Nilson Madrid-Martinez, a citizen and national of Honduras, pleaded guilty unconditionally, as discussed infra, to being a felon in possession of a firearm, in violation of 18 U.S.C. §§ 922(g)(1) and 924(e)(1). He was apprehended by United States Immigration Customs and Enforcement Officers responding to information that an aggravated felon lived at a particular residence in Dallas. The officers received consent to enter and search the residence, and detained Madrid to determine his identity, alienage, and deportability. After waiving his Miranda rights, Madrid acknowledged: five firearms found in the residence belonged to him; and he was present in the United States unlawfully, after having been previously deported.
He was charged with three criminal counts and moved the court to suppress the evidence against him. After his motion was denied, Madrid pleaded guilty to the firearm-possession charge, and the Government dropped the remaining charges. The presentence investigation report (PSR) recommended a base offense level of 33 based on, inter alia, the conclusion that Madrid qualified as an armed career criminal, pursuant to 18 U.S.C. § 924(e) and Sentencing Guideline § 4B1.4(b)(3)(B). Madrid objected to the PSR recommendations, but the court overruled his objections and sentenced him to 180 months' imprisonment.
Madrid first challenges the denial of his motion to suppress. He did not, however, enter into a written conditional plea agreement, reserving his right to challenge the suppression ruling. Moreover, the record contains no suggestion that: Madrid intended to plead guilty conditionally; he expressed an intent to appeal the suppression ruling; or the Government and the court were not opposed to a conditional plea. Consequently, by pleading guilty voluntarily and unconditionally, Madrid waived his right to challenge on appeal any nonjurisdictional defects in the criminal proceedings that occurred before the plea, including the denial of the suppression motion. See United States v. Stevens, 487 F.3d 232, 238 (5th Cir. 2007); United States v. Wise, 179 F.3d 184, 186 (5th Cir. 1999); Fed. R. Crim. P. 11(a)(2).
Next, Madrid challenges his 180-month sentence. The sentence was based on his prior convictions for burglary of a habitation under Texas Penal Code § 30.02, which were deemed to constitute violent felonies under the Armed Career Criminal Act (ACCA), 18 U.S.C. § 924(e). He maintains his burglary convictions are not categorically violent felonies because Texas defines burglary more broadly than the generic definition of burglary and the Texas burglary statute defines a single, indivisible offense.
Although post-Booker, the Sentencing Guidelines are advisory only, the district court must avoid significant procedural error, such as improperly calculating the Guidelines sentencing range. Gall v. United States, 552 U.S. 38, 48-51 (2007). If no such procedural error exists, a properly preserved objection to an ultimate sentence is reviewed for substantive reasonableness under an abuse-of-discretion standard. Id. at 51; United States v. Delgado-Martinez, 564 F.3d 750, 751-53 (5th Cir. 2009). In that respect, for issues preserved in district court, its application of the Guidelines is reviewed de novo; its factual findings, only for clear error. E.g., United States v. Cisneros-Gutierrez, 517 F.3d 751, 764 (5th Cir. 2008).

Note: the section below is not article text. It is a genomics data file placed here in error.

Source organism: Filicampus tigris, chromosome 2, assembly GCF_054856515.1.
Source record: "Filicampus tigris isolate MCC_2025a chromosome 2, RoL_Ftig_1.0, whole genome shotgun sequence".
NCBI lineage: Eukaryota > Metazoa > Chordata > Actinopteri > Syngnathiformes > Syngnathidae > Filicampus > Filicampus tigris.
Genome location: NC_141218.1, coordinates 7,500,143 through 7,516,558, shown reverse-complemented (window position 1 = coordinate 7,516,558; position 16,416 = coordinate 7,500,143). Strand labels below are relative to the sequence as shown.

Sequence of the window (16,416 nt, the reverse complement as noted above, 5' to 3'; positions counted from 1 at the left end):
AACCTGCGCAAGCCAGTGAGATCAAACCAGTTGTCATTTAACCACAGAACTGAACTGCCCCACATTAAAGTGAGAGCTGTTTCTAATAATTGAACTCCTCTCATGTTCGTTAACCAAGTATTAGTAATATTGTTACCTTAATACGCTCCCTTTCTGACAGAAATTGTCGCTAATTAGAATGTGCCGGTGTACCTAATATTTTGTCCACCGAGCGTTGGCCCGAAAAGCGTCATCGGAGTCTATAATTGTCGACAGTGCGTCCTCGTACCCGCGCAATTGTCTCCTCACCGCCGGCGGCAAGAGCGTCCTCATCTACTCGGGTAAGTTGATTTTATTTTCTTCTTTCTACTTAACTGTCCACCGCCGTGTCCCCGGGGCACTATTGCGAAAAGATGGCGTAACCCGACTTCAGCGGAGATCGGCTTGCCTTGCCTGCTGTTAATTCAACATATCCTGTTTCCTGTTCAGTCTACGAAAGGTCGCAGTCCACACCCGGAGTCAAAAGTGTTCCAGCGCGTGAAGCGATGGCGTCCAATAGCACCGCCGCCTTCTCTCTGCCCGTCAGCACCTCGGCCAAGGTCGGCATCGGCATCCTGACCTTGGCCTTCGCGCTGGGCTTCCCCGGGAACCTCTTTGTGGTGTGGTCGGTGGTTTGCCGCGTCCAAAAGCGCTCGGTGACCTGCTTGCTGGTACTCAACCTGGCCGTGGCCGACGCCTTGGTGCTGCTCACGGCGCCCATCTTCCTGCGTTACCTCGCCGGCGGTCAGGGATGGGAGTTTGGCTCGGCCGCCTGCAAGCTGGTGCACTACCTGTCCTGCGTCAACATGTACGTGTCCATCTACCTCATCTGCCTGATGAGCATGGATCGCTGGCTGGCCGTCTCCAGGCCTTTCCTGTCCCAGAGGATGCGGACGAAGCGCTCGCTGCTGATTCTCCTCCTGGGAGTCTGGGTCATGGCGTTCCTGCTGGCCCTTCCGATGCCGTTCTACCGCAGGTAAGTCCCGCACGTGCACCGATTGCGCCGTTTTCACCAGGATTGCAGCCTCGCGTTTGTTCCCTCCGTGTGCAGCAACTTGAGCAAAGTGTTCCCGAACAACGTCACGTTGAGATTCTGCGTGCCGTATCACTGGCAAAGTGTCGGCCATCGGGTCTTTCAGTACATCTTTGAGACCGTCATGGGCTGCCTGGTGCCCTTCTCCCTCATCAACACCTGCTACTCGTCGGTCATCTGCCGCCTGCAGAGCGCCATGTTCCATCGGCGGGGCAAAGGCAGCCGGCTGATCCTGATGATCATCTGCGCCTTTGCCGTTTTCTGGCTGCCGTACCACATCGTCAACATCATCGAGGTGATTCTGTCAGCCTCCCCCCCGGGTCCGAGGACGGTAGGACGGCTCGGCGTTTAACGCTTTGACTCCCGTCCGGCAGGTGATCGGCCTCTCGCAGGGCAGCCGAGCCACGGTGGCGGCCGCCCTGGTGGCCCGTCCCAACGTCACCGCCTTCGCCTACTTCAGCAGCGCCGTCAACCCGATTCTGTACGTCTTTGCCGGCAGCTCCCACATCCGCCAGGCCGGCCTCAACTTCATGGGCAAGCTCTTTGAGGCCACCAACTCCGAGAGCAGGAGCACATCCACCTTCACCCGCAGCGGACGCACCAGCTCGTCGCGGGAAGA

The Texas burglary statute, § 30.02(a), has three subsections, and our court has held an offense under § 30.02(a)(1) qualifies as generic burglary. United States v. Conde-Castaneda, 753 F.3d 172, 176 (5th Cir. 2014). Moreover, § 30.02(a) is divisible and, therefore, amenable to the modified categorical approach. Id. In United States v. Uribe, 838 F.3d 667, 669-71 (5th Cir. 2016), cert. denied, 2017 WL 661924 (20 Mar. 2017), our court affirmed the continuing viability of Conde-Casteneda after the Supreme Court's decision in Mathis v. United States, 136 S.Ct. 2243 (2016). Madrid's contentions regarding the divisibility of § 30.02(a) are, therefore, unavailing.
Additionally, Madrid contends, inter alia, his prior convictions for burglary of a habitation and burglary of a building could not serve as predicates for the application of the career-offender provision of Guideline § 4B1.2 because there was no finding of the use of either a deadly weapon, or physical force against the person of another. He also maintains: the record contained no documents justifying the enhancement, pursuant to Shepherd v. United States, 544 U.S. 13 (2005); and, under Alleyne v. United States, 133 S.Ct. 2151 (2013), the sentencing court is prohibited from finding the facts that trigger the application of Guideline § 4B1.2 and 28 U.S.C. § 994(h).
Madrid's Alleyne contention is foreclosed by United States v. Tuma, 738 F.3d 681, 693 (5th Cir. 2013). His contention there were no Shepard documents in support of the enhancement is belied by the record. The state-conviction documents reflected that he pleaded guilty to intentionally and knowingly entering a habitation or building without the effective consent of the owner and with the intent to commit theft, a violation of § 30.02(a)(1). The court, therefore, did not err in sentencing Madrid as an armed career criminal under the ACCA.